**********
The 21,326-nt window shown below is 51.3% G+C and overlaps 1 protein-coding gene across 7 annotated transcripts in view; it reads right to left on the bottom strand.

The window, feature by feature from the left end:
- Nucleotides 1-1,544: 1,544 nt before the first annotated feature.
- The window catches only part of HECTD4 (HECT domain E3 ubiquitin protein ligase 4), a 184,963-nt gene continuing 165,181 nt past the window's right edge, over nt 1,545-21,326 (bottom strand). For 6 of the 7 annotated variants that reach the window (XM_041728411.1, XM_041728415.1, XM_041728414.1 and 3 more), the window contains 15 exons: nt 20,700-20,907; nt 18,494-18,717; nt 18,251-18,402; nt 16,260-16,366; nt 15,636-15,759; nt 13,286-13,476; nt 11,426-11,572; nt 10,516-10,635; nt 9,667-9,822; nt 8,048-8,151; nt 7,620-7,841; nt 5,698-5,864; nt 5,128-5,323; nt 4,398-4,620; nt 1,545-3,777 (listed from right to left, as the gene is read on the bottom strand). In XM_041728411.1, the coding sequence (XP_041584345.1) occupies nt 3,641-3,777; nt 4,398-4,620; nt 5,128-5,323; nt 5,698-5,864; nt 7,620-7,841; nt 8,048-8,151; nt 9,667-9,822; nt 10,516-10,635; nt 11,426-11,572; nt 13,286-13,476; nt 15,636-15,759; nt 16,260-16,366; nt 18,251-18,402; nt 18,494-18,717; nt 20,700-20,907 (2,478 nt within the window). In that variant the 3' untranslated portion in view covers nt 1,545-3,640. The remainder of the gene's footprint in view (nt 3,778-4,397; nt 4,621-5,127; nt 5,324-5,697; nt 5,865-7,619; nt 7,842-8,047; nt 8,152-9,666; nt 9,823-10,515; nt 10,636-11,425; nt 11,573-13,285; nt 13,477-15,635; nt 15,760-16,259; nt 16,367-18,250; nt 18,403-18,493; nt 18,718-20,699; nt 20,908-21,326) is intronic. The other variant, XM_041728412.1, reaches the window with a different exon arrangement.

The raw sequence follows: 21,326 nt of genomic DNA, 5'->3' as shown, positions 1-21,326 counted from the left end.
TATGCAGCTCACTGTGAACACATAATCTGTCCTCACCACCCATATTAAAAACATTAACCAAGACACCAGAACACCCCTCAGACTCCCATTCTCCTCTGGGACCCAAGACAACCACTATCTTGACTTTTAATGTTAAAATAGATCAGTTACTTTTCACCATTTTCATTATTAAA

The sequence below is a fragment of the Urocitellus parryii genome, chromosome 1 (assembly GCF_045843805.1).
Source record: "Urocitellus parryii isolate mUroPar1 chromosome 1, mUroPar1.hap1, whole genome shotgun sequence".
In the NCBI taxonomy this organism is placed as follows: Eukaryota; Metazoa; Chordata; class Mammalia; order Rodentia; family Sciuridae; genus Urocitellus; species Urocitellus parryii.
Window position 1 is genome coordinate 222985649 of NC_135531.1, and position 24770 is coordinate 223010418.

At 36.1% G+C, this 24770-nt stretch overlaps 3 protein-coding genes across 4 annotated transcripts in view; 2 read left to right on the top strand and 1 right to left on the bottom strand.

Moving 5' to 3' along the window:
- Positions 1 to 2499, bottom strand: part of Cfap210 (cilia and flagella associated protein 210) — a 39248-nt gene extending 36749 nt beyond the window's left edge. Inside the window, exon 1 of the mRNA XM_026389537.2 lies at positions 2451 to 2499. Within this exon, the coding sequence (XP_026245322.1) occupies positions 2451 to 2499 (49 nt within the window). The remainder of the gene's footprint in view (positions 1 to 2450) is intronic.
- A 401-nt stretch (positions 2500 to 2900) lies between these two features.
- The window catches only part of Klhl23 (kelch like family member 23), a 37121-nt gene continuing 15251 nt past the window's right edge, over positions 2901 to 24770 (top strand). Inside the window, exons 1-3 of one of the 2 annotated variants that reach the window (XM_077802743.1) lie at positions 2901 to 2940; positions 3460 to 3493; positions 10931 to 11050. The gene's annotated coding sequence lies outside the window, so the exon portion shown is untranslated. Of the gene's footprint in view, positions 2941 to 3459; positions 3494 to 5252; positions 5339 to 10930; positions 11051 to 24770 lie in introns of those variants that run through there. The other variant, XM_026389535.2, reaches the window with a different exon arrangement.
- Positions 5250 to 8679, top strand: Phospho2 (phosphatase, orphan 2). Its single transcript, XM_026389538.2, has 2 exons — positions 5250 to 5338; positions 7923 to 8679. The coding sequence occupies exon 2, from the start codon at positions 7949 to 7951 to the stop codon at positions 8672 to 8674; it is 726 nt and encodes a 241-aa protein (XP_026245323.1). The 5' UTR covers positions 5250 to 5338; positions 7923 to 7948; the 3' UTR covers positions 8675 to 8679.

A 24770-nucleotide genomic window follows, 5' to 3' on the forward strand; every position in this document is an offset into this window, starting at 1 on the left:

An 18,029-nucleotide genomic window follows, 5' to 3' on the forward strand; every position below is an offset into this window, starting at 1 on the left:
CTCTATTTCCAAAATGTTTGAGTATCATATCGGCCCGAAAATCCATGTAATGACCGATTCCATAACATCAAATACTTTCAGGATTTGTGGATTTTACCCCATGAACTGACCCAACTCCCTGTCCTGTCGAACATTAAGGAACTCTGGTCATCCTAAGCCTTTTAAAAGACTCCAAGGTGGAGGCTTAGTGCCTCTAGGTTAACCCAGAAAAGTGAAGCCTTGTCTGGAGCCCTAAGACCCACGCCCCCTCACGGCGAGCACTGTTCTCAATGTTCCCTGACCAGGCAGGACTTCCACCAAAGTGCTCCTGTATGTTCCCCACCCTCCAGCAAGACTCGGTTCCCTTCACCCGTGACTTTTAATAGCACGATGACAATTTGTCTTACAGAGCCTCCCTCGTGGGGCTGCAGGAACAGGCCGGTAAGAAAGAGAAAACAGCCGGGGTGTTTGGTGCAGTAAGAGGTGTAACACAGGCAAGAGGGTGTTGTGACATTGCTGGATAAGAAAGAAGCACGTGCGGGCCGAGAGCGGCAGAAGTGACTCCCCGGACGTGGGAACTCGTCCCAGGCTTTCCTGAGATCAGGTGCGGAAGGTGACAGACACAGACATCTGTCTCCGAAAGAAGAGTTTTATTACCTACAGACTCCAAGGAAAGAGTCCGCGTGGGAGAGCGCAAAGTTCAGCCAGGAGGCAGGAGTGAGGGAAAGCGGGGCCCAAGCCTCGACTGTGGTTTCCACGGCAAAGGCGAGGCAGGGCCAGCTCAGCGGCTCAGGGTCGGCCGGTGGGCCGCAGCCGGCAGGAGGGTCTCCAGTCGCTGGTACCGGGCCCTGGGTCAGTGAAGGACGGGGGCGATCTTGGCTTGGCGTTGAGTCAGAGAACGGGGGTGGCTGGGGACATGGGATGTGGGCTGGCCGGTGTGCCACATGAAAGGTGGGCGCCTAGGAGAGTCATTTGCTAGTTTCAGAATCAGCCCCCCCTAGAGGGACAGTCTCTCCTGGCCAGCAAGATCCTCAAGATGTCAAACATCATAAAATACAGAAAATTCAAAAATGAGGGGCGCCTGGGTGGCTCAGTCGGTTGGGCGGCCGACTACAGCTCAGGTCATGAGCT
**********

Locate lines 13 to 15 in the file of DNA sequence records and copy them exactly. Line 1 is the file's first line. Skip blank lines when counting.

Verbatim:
- Positions 1 to 2499, bottom strand: part of Cfap210 (cilia and flagella associated protein 210) — a 39248-nt gene extending 36749 nt beyond the window's left edge. Inside the window, exon 1 of the mRNA XM_026389537.2 lies at positions 2451 to 2499. Within this exon, the coding sequence (XP_026245322.1) occupies positions 2451 to 2499 (49 nt within the window). The remainder of the gene's footprint in view (positions 1 to 2450) is intronic.
- A 401-nt stretch (positions 2500 to 2900) lies between these two features.
- The window catches only part of Klhl23 (kelch like family member 23), a 37121-nt gene continuing 15251 nt past the window's right edge, over positions 2901 to 24770 (top strand). Inside the window, exons 1-3 of one of the 2 annotated variants that reach the window (XM_077802743.1) lie at positions 2901 to 2940; positions 3460 to 3493; positions 10931 to 11050. The gene's annotated coding sequence lies outside the window, so the exon portion shown is untranslated. Of the gene's footprint in view, positions 2941 to 3459; positions 3494 to 5252; positions 5339 to 10930; positions 11051 to 24770 lie in introns of those variants that run through there. The other variant, XM_026389535.2, reaches the window with a different exon arrangement.